Chicago Mercantile Exchange Inc (CME) is continuing its technology strategy with two new initiatives. The first of these is the creation of a virtual private network (VPN) to allow access to the Globex2 trading platform via the Internet in the US. The second offering is electronic trading of its currency and cross-rate futures contracts, which will run in tandem with traditional open-out-cry trading.
The exchange is currently beta testing Globex2 online through a VPN. The testing is being carried out on an open, phased test period. “The profile in the first phase is the individual trader at home in the US who has one workstation and a 56k modem,” says Kathy Doherty, associate director for Globex services. “Because this is relatively new technology for CME, we need to get our feet wet before we try it out with bigger players. For the next phase, we will be looking at how the VPN is working for the individual at home, and if we’re satisfied with those results, we’ll expand the trial.”
Doherty has no official timeframe in place for the results as yet, saying that its expansion will be dependent on an ongoing review of the results.
In order to access the VPN, the user will go to CME’s website to download client software, which then provides the user with what Doherty calls “a secure tunnel”. Once that link is established, the user goes to another website to download the front-end that allows them to trade. This set-up enables the exchange to provide access to CME products using existing Internet technology.
The site is being managed by Genuity, a company that attracted the
exchange, according to Doherty, because of its reputation in the market-place and close fit with CME’s needs. CME is currently working with about 10 beta production sites and expects an official production date of 1 March. Access will cost $400 per month, $200 for the software access and $200 for the connectivity fee. The monthly fee within the US for use of a Globex2 terminal with a 56k modem is currently $1,400.
One month later, on 2 April, CME is due to introduce electronic trading of its currency and cross-rate futures contracts. The addition is intended to run “side-by-side” with floor trading, rather than replace it. CME has pledged to keep its pits open as long as they retain at least 40% of the aver-age quarterly volumes from 1999, although its demutualisation document provides it with “the option” to close the pits if usage falls below this level. Side-by-side trading has been introduced at London’s Liffe and France’s Matif, both of which have since closed their trading pits in favour of electronic trading.
The electronic operation will allow ‘round the clock access, with a half-hour break each day for settlement. Most CME currencies can currently be traded electronically only after-hours on the Globex2 system, from 2:30 pm to 7:05 am (US Central Time).The currency futures will be completely fungible on a 1:1 basis with pit-traded contracts, enabling each con-tract to settle daily to the same price whether traded via open outcry or electronically. The Merc currently has two E-mini currencies that both trade “virtually” around the clock, adds an official, along with the Deutsche mark, which trades electronically.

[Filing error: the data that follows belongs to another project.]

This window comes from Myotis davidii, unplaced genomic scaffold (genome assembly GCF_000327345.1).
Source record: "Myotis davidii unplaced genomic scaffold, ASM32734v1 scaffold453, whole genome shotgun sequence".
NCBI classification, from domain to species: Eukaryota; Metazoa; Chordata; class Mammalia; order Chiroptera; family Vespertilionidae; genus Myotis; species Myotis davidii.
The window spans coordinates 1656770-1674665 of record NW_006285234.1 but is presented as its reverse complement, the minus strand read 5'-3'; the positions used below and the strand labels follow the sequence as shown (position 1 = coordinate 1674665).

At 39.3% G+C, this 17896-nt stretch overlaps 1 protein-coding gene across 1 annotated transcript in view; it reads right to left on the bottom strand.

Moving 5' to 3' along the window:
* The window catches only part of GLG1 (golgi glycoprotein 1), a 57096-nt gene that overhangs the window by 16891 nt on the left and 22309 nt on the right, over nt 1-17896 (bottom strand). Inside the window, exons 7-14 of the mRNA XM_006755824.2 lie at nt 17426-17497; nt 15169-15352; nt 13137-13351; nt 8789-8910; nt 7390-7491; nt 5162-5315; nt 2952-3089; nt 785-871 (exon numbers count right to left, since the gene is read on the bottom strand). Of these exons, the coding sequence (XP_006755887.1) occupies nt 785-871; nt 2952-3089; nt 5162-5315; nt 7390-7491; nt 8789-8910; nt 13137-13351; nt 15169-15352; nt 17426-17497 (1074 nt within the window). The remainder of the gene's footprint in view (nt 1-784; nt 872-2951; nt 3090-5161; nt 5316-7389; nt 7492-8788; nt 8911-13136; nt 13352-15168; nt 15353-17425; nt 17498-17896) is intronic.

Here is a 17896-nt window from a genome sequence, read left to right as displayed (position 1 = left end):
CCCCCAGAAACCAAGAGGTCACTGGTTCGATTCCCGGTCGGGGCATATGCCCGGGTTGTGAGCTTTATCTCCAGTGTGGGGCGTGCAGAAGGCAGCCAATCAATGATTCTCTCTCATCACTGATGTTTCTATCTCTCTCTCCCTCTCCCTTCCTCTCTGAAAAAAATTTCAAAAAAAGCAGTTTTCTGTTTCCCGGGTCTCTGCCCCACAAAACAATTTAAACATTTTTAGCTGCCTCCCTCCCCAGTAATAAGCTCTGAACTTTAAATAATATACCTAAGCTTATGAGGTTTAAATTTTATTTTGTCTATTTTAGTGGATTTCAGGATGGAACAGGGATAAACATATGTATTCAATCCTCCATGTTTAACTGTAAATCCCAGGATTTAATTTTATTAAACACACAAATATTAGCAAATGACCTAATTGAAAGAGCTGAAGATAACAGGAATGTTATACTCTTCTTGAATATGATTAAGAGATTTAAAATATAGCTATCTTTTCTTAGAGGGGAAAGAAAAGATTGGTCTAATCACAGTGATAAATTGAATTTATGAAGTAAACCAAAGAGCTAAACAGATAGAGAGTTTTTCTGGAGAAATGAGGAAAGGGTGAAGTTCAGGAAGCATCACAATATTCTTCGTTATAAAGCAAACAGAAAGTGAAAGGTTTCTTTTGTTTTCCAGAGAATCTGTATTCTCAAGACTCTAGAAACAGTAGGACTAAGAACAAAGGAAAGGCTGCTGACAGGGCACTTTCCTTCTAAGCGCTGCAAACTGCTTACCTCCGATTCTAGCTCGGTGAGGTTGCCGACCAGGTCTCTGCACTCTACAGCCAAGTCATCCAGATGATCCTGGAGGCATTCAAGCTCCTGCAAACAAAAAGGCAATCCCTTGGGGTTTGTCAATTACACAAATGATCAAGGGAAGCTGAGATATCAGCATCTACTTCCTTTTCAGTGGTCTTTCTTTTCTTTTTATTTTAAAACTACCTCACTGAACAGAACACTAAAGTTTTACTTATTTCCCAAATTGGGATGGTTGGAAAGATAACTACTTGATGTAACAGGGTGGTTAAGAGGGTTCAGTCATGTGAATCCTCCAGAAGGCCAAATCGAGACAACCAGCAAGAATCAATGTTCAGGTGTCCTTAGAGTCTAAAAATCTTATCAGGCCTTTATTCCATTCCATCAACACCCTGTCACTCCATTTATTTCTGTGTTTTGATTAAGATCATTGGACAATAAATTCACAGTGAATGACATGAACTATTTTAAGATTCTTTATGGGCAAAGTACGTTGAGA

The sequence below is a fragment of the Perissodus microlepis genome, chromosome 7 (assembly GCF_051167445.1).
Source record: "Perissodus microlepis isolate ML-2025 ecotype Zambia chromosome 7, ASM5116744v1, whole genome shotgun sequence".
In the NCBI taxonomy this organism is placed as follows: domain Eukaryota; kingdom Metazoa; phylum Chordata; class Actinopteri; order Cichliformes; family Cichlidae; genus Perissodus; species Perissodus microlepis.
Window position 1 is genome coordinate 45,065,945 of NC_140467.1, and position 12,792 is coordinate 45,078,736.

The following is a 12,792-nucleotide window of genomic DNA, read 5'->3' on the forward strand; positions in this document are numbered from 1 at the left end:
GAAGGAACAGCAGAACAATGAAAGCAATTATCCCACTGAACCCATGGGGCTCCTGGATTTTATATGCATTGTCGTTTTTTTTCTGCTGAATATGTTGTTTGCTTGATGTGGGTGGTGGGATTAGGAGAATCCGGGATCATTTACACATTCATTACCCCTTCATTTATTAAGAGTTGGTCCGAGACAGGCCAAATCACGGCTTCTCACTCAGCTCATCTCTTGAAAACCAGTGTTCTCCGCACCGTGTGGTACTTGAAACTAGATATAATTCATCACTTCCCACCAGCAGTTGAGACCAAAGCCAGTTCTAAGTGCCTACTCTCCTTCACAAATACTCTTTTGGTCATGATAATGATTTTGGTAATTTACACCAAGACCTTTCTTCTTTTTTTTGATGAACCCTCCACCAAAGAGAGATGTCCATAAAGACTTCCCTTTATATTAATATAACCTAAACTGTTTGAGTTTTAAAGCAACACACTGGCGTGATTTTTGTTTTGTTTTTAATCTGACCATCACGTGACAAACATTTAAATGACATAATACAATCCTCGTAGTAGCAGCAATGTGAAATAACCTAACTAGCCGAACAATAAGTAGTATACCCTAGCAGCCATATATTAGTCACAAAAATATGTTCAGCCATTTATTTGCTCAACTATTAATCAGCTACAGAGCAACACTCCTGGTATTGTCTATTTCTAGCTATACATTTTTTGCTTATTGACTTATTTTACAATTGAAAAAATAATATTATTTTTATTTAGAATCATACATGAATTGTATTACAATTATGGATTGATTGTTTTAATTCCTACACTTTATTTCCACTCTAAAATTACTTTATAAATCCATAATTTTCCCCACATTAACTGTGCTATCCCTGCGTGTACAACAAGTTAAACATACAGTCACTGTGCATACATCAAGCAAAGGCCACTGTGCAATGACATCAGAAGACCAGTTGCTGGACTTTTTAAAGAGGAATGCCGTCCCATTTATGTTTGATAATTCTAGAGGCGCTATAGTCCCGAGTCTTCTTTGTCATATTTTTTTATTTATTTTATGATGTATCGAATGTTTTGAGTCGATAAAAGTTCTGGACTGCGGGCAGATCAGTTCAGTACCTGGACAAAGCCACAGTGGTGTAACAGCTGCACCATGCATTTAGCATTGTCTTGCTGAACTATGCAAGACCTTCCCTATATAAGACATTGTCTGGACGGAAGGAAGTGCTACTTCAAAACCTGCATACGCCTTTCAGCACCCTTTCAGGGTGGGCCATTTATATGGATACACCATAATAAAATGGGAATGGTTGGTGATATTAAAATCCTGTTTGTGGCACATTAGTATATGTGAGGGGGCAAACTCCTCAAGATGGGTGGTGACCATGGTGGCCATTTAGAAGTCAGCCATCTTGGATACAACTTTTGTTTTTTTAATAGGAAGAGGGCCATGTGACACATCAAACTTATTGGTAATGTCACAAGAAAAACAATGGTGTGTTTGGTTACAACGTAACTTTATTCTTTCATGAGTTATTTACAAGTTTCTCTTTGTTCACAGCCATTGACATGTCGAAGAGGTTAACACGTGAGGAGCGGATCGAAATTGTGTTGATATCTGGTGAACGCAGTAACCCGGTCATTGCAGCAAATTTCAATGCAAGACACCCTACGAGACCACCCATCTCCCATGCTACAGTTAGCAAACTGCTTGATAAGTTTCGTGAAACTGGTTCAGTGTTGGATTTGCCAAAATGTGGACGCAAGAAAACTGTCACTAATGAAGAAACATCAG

In order to ensure that traders will have access to the electronically traded contracts, CME is increasing the number of Globex2 terminals available in the currency pit. Coupled with this, it is providing additional Galax-C handheld units to traders who want to access Globex2 from the trading pits, so traders in the pit can access both the electronic and floor pools of liquidity.
“Many active participants in our markets have told us clearly that they want the ability to trade our currency products electronically,” says Jim McNulty, CME’s president and CEO. “We anticipate that, combined with the open access to our Globex2 system that we implemented last year, electronic currency futures – with the transparency, efficiency and fairness of CME markets – will attract new customers to CME currency futures markets.”
“Currency derivatives have evolved substantially since 1972,” adds CME chairman Scott Gordon. “We anticipate that, combined with the open access to our Globex2 system that we implemented last year, electronic currency futures – with the transparency, efficiency and fairness of CME markets – will attract new customers to CME currency futures markets.”
The move follows CME’s expansion of direct electronic access for all customers to products traded on Globex2, abolishing the limitations on customer access to bids and offers and eliminating the restrictions on the number of Globex2 workstations that members and customers can have.
These technological innovations, particularly when combined with the demutualisation process, come at a price. The exchange’s 2000 results showed an operating loss of $5.9 million (?5.35 million) in comparison with 1999’s net income of $2.7 million (?2.45 million).
This reversal in operating revenue does not seem to have deterred the exchange, with McNulty saying, “In 2001, we will focus on product development, improvements to our electronic and floor based trading technologies, and continued re-engineering of our processes to capture cost efficiencies for the exchange and our customers. We are pursuing a growth strategy through expansion of our Globex2 distribution network, electronic listing of new and existing CME products – such as chemicals and foreign exchange – and the introduction of single-stock futures. In addition, we have begun providing clearing and infrastructure services to new and traditional marketplaces.”
The loss came at the same time as the CME enjoyed a record annual volume of 231.1 million contracts and witnessed Globex2 usage rising 114% to 15% of total exchange volume. This suggests that the strategy may be productive in the long term, once the non-recurring expenses conclude.